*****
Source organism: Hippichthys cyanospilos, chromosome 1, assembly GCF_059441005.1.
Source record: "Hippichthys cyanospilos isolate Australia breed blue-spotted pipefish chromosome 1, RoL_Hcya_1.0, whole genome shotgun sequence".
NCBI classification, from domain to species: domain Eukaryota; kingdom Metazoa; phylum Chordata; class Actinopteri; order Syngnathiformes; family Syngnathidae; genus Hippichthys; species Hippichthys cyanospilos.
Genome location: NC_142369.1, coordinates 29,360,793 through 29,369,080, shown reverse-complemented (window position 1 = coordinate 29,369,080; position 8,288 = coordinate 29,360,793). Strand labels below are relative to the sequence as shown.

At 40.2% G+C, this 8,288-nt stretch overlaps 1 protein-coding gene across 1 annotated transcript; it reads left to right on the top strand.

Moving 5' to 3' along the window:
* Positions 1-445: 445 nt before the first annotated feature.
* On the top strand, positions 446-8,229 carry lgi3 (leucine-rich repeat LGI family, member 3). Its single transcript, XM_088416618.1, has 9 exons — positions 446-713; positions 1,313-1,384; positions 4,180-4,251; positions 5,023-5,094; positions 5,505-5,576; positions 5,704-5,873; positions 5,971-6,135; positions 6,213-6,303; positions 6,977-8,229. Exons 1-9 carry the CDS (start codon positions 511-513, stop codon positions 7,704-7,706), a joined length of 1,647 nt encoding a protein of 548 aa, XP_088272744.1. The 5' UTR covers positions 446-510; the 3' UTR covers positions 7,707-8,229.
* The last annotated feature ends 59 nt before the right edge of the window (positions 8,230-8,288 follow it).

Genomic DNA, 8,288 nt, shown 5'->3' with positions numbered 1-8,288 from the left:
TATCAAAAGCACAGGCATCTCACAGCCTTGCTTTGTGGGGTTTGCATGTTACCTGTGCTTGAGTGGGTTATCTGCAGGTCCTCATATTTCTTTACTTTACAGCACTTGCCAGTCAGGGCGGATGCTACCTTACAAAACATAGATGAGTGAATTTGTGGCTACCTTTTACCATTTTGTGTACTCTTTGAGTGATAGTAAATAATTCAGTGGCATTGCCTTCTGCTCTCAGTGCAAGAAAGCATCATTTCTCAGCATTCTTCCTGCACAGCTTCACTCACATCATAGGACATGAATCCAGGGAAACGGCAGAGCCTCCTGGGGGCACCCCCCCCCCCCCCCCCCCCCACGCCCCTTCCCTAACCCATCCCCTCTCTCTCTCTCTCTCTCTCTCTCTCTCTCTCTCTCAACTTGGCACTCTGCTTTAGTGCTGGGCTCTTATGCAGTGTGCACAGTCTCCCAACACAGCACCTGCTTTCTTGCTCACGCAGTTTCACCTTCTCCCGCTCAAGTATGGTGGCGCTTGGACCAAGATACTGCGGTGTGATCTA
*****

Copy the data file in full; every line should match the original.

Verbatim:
Source organism: Hippichthys cyanospilos, chromosome 1, assembly GCF_059441005.1.
Source record: "Hippichthys cyanospilos isolate Australia breed blue-spotted pipefish chromosome 1, RoL_Hcya_1.0, whole genome shotgun sequence".
NCBI classification, from domain to species: domain Eukaryota; kingdom Metazoa; phylum Chordata; class Actinopteri; order Syngnathiformes; family Syngnathidae; genus Hippichthys; species Hippichthys cyanospilos.
Genome location: NC_142369.1, coordinates 29,360,793 through 29,369,080, shown reverse-complemented (window position 1 = coordinate 29,369,080; position 8,288 = coordinate 29,360,793). Strand labels below are relative to the sequence as shown.

At 40.2% G+C, this 8,288-nt stretch overlaps 1 protein-coding gene across 1 annotated transcript; it reads left to right on the top strand.

Moving 5' to 3' along the window:
* Positions 1-445: 445 nt before the first annotated feature.
* On the top strand, positions 446-8,229 carry lgi3 (leucine-rich repeat LGI family, member 3). Its single transcript, XM_088416618.1, has 9 exons — positions 446-713; positions 1,313-1,384; positions 4,180-4,251; positions 5,023-5,094; positions 5,505-5,576; positions 5,704-5,873; positions 5,971-6,135; positions 6,213-6,303; positions 6,977-8,229. Exons 1-9 carry the CDS (start codon positions 511-513, stop codon positions 7,704-7,706), a joined length of 1,647 nt encoding a protein of 548 aa, XP_088272744.1. The 5' UTR covers positions 446-510; the 3' UTR covers positions 7,707-8,229.
* The last annotated feature ends 59 nt before the right edge of the window (positions 8,230-8,288 follow it).

Genomic DNA, 8,288 nt, shown 5'->3' with positions numbered 1-8,288 from the left:
TATCAAAAGCACAGGCATCTCACAGCCTTGCTTTGTGGGGTTTGCATGTTACCTGTGCTTGAGTGGGTTATCTGCAGGTCCTCATATTTCTTTACTTTACAGCACTTGCCAGTCAGGGCGGATGCTACCTTACAAAACATAGATGAGTGAATTTGTGGCTACCTTTTACCATTTTGTGTACTCTTTGAGTGATAGTAAATAATTCAGTGGCATTGCCTTCTGCTCTCAGTGCAAGAAAGCATCATTTCTCAGCATTCTTCCTGCACAGCTTCACTCACATCATAGGACATGAATCCAGGGAAACGGCAGAGCCTCCTGGGGGCACCCCCCCCCCCCCCCCCCCCCACGCCCCTTCCCTAACCCATCCCCTCTCTCTCTCTCTCTCTCTCTCTCTCTCTCTCTCTCAACTTGGCACTCTGCTTTAGTGCTGGGCTCTTATGCAGTGTGCACAGTCTCCCAACACAGCACCTGCTTTCTTGCTCACGCAGTTTCACCTTCTCCCGCTCAAGTATGGTGGCGCTTGGACCAAGATACTGCGGTGTGATCTA